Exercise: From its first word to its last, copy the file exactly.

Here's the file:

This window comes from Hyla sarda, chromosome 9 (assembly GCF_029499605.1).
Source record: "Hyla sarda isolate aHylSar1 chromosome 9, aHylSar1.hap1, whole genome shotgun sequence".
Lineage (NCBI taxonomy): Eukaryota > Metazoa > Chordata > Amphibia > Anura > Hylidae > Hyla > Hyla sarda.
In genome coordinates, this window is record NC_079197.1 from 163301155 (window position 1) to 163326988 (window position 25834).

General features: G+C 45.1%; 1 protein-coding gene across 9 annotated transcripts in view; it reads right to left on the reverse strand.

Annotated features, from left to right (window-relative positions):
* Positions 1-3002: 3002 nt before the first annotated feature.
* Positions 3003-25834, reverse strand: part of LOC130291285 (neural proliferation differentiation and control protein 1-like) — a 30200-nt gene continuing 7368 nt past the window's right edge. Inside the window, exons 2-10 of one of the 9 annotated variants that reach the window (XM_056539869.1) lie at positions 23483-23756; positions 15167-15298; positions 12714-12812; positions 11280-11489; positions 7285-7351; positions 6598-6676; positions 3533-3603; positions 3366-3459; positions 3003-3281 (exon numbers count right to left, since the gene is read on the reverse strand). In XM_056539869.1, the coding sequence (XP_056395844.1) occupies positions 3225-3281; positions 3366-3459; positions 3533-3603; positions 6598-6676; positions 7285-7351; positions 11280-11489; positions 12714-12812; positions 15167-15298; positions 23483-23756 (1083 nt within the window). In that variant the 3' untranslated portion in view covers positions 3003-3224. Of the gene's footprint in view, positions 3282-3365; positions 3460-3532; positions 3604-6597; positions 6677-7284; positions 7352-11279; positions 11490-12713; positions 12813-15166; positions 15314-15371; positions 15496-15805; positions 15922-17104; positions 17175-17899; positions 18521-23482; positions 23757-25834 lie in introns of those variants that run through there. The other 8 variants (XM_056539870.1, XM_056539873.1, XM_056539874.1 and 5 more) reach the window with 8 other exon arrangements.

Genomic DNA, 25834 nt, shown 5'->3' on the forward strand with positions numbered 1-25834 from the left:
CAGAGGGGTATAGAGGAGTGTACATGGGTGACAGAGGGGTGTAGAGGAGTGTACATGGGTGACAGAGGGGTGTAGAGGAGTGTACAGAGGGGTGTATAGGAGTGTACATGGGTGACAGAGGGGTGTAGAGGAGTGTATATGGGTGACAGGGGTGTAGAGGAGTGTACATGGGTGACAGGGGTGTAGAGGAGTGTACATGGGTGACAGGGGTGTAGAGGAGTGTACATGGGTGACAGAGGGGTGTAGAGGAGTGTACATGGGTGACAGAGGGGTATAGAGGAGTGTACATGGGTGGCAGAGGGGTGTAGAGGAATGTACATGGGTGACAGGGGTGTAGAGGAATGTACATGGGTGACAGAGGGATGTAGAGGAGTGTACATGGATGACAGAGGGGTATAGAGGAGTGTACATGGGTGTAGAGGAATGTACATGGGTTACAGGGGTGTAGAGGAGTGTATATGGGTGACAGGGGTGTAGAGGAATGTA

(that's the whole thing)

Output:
This window comes from Hyla sarda, chromosome 9 (assembly GCF_029499605.1).
Source record: "Hyla sarda isolate aHylSar1 chromosome 9, aHylSar1.hap1, whole genome shotgun sequence".
Lineage (NCBI taxonomy): Eukaryota > Metazoa > Chordata > Amphibia > Anura > Hylidae > Hyla > Hyla sarda.
In genome coordinates, this window is record NC_079197.1 from 163301155 (window position 1) to 163326988 (window position 25834).

General features: G+C 45.1%; 1 protein-coding gene across 9 annotated transcripts in view; it reads right to left on the reverse strand.

Annotated features, from left to right (window-relative positions):
* Positions 1-3002: 3002 nt before the first annotated feature.
* Positions 3003-25834, reverse strand: part of LOC130291285 (neural proliferation differentiation and control protein 1-like) — a 30200-nt gene continuing 7368 nt past the window's right edge. Inside the window, exons 2-10 of one of the 9 annotated variants that reach the window (XM_056539869.1) lie at positions 23483-23756; positions 15167-15298; positions 12714-12812; positions 11280-11489; positions 7285-7351; positions 6598-6676; positions 3533-3603; positions 3366-3459; positions 3003-3281 (exon numbers count right to left, since the gene is read on the reverse strand). In XM_056539869.1, the coding sequence (XP_056395844.1) occupies positions 3225-3281; positions 3366-3459; positions 3533-3603; positions 6598-6676; positions 7285-7351; positions 11280-11489; positions 12714-12812; positions 15167-15298; positions 23483-23756 (1083 nt within the window). In that variant the 3' untranslated portion in view covers positions 3003-3224. Of the gene's footprint in view, positions 3282-3365; positions 3460-3532; positions 3604-6597; positions 6677-7284; positions 7352-11279; positions 11490-12713; positions 12813-15166; positions 15314-15371; positions 15496-15805; positions 15922-17104; positions 17175-17899; positions 18521-23482; positions 23757-25834 lie in introns of those variants that run through there. The other 8 variants (XM_056539870.1, XM_056539873.1, XM_056539874.1 and 5 more) reach the window with 8 other exon arrangements.

Genomic DNA, 25834 nt, shown 5'->3' on the forward strand with positions numbered 1-25834 from the left:
CAGAGGGGTATAGAGGAGTGTACATGGGTGACAGAGGGGTGTAGAGGAGTGTACATGGGTGACAGAGGGGTGTAGAGGAGTGTACAGAGGGGTGTATAGGAGTGTACATGGGTGACAGAGGGGTGTAGAGGAGTGTATATGGGTGACAGGGGTGTAGAGGAGTGTACATGGGTGACAGGGGTGTAGAGGAGTGTACATGGGTGACAGGGGTGTAGAGGAGTGTACATGGGTGACAGAGGGGTGTAGAGGAGTGTACATGGGTGACAGAGGGGTATAGAGGAGTGTACATGGGTGGCAGAGGGGTGTAGAGGAATGTACATGGGTGACAGGGGTGTAGAGGAATGTACATGGGTGACAGAGGGATGTAGAGGAGTGTACATGGATGACAGAGGGGTATAGAGGAGTGTACATGGGTGTAGAGGAATGTACATGGGTTACAGGGGTGTAGAGGAGTGTATATGGGTGACAGGGGTGTAGAGGAATGTA